Non-Transported Patient
  1. Transportation of the patient for additional evaluation and care should always be the goal of EMS providers regardless of the acuity of the patient’s complaint. Should the patient state that they are refusing transportation, the EMS provider will enlist the aid of the patient’s friends and family members present to encourage the patient to agree to additional treatment and transportation. Any fears or concerns the patient might have should be discussed.
  2.  

  3. Medical control must be consulted when a patient is refusing transport and any of the following applies:
  4.  

    1. Patient has an abnormal mental status, indicated by:
    2.  

      1. Slurred or abnormal speech
      2. Disorientation to person, place, or time
      3. Inappropriate or irrational thinking

       

    3. Patient is less than 1 year old.
    4.  

    5. There are any historical data, symptoms, or signs suggestive of a potentially life threatening illness or injury.
    6.  

    7. Patient does not have access to a phone or “significant others” to aid in getting further care if needed.

     

  5. When Medical Control is contacted, the physician will be apprised of the situation and whether the SOR is against the EMS personnel’s medical advice. The physician will be asked for recommendations, and may ask to speak directly to the patient. The EMS provider should record the hospital, physician’s name, and the recommendations on the patient care report of the Refusal of Transport or Signature of Release form.
  6.  

  7. To accept the patient’s decision not to receive treatment and/or transportation, the following must be performed:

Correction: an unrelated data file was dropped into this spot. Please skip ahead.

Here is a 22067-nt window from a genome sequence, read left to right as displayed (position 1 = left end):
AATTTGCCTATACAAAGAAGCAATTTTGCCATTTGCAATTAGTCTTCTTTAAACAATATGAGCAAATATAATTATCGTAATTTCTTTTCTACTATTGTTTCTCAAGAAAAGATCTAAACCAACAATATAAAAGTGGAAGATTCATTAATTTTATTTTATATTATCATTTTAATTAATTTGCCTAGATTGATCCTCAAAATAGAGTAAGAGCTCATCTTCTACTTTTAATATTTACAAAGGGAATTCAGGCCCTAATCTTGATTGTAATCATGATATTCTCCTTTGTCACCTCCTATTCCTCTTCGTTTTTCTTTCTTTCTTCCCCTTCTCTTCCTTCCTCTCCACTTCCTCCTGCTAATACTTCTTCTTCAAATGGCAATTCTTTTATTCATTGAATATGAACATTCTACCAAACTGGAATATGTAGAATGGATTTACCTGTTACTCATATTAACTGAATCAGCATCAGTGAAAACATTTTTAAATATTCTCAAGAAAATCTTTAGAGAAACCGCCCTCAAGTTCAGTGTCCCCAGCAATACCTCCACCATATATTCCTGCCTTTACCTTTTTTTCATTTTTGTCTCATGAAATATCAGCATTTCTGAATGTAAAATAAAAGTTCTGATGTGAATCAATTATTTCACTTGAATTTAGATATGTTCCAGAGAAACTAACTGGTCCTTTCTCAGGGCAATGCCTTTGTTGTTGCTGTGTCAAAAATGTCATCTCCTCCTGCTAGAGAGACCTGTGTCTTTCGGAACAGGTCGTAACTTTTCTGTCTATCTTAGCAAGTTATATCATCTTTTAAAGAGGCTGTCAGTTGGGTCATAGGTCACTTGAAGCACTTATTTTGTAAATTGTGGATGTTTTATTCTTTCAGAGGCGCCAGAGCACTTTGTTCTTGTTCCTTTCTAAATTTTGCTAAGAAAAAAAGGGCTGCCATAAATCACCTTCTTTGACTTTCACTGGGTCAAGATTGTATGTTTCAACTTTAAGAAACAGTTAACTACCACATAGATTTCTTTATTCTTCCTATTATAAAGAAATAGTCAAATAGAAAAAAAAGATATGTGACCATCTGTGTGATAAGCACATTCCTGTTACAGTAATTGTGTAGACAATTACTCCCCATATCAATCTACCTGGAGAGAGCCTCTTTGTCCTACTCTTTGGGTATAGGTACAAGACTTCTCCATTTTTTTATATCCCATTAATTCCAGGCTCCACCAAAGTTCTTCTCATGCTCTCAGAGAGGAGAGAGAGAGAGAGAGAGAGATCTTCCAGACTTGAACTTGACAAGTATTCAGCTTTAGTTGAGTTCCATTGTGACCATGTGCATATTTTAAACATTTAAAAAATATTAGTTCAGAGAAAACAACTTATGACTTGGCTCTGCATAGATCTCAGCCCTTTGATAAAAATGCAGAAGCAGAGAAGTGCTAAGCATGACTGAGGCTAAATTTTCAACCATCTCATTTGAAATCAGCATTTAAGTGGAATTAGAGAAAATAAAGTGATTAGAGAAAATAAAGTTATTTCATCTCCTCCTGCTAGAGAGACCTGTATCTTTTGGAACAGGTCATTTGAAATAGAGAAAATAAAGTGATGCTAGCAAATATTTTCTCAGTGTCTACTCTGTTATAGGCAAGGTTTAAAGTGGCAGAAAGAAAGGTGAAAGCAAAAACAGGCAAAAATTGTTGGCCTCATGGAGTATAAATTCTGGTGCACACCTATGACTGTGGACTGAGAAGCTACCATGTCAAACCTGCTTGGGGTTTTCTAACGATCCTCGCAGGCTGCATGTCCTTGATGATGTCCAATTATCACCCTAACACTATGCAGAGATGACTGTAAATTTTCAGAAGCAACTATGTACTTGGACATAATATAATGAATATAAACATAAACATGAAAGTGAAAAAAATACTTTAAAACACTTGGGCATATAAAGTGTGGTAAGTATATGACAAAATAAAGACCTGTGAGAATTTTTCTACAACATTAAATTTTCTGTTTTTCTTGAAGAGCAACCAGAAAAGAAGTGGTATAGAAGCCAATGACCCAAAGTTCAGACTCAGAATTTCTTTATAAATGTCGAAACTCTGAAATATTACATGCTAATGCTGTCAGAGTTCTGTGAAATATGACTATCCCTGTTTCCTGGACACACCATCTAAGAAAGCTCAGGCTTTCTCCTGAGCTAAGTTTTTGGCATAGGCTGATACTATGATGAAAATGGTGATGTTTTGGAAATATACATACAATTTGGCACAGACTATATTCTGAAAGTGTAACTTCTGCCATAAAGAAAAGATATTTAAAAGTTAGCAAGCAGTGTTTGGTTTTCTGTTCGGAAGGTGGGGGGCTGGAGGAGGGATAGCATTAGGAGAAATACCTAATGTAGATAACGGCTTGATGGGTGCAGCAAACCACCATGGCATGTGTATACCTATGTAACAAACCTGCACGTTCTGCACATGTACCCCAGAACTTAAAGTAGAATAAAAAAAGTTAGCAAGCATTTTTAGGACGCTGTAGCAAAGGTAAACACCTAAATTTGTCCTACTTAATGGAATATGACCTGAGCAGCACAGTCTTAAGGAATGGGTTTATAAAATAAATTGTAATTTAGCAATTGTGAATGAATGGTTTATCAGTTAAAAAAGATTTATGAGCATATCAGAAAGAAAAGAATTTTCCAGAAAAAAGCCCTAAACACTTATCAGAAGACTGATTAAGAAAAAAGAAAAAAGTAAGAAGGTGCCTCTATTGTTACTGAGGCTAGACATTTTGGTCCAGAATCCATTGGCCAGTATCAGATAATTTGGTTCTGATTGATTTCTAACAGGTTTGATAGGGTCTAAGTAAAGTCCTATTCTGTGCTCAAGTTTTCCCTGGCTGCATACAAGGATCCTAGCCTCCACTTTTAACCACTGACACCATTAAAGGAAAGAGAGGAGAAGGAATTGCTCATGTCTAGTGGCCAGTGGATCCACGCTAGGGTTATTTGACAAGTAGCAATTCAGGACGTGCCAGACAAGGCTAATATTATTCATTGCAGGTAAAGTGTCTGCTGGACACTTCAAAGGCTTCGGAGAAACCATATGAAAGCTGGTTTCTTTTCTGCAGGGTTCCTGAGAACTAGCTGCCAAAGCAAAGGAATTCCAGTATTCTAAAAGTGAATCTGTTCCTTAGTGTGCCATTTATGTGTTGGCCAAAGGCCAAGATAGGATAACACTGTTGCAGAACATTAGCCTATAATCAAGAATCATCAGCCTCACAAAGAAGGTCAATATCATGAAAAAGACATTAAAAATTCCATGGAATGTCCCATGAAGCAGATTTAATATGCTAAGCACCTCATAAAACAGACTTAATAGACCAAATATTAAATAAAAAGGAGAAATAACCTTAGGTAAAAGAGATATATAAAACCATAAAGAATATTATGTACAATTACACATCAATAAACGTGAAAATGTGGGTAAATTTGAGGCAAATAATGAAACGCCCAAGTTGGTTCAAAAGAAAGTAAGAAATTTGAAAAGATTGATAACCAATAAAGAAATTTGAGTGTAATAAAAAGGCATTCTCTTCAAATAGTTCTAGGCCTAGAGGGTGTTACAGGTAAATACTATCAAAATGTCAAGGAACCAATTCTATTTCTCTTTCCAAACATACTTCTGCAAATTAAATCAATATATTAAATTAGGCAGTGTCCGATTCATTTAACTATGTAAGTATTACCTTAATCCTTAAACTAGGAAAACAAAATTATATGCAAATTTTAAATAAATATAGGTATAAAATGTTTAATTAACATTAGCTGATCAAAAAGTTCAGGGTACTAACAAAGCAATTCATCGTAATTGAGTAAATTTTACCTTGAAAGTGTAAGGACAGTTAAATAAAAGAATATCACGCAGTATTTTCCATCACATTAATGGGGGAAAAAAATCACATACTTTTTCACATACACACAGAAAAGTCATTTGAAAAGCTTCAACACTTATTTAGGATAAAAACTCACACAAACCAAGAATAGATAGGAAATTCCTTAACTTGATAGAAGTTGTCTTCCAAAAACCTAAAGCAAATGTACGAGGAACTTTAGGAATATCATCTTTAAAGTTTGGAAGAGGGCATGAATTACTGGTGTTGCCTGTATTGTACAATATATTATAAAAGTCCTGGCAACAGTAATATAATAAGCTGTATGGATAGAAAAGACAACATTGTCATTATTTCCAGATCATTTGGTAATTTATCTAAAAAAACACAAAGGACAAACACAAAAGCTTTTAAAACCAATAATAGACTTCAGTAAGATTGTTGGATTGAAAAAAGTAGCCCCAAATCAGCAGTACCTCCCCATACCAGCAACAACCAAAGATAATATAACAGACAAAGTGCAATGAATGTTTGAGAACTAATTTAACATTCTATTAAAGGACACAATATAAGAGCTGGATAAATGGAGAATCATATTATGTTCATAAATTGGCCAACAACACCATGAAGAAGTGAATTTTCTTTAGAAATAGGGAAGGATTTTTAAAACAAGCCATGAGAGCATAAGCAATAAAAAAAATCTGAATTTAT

8.  

    1. The patient or the patient’s guardian is informed:
    2.  

      1. That transport is indicated for further evaluation and care by an emergency department physician.
      2. That the patient has not been evaluated by a physician.
      3. That significant medical problems may exist and that these potential problems cannot be fully described at this time, but may possibly lead to significant disability or even death.
      4. To seek follow-up medical care as soon as possible.
      5. That 911 may be called at any time should they change their mind and wish to be transported to a hospital emergency department.

       

    3. The patient is asked if they understand the risks in refusing further medical care, and additional explanation is provided as needed.
    4.  

    5. The refusal form is signed by the patient or their guardian after they read (or have read to them) the statement of refusal.
    6.  

    7. A complete patient care report with all assessment findings and vital signs must be completed by the highest medical authority on scene in addition to the refusal-specific documentation.

     

  9. In the event the patient is less than 18 years old, these persons may take responsibility for the child:
  10.  

    1. Parent or legal guardian
    2. Individual in loco parentis (someone who assumes the duties and responsibilities in place of a parent, e.g., grandparent, aunt, uncle, babysitter, principal, police officer) if:
    3.  

      1. There is no parent or legal guardian present; or
      2. The parent or legal guardian is not reasonably present or declines to act; or
      3. The existence of the parent or legal guardian is unknown to the health care provider.

       

    4. Adult sibling of the minor if:
    5.  

      1. There is no parent, legal guardian, or individual in loco parentis present; or
      2. The parent, legal guardian, or individual in loco parentis is not reasonably present or declines to act; or
      3. The existence of the parent, legal guardian, or individual in loco parentis is unknown to the health care provider.

       

    6. The minor patient if there is compelling evidence of emancipation as defined under Indiana Code 16-36-1-3(a)(2)(A)-(E):
    7.  

      1. At least 14 years of age; and
      2. Not dependent on a parent for support; and
      3. Living apart from the minor’s parents or from an individual in loco parentis; and
      4.  

        1. Managing the minor’s own affairs; or
        2. Is or has been married; or
        3. Is in the military service of the United States; or
        4. Is authorized to consent to health care by any other statute.

     

  11. If the patient is a minor and none of the above can be contacted, the patient should be transported to the closest, most appropriate facility.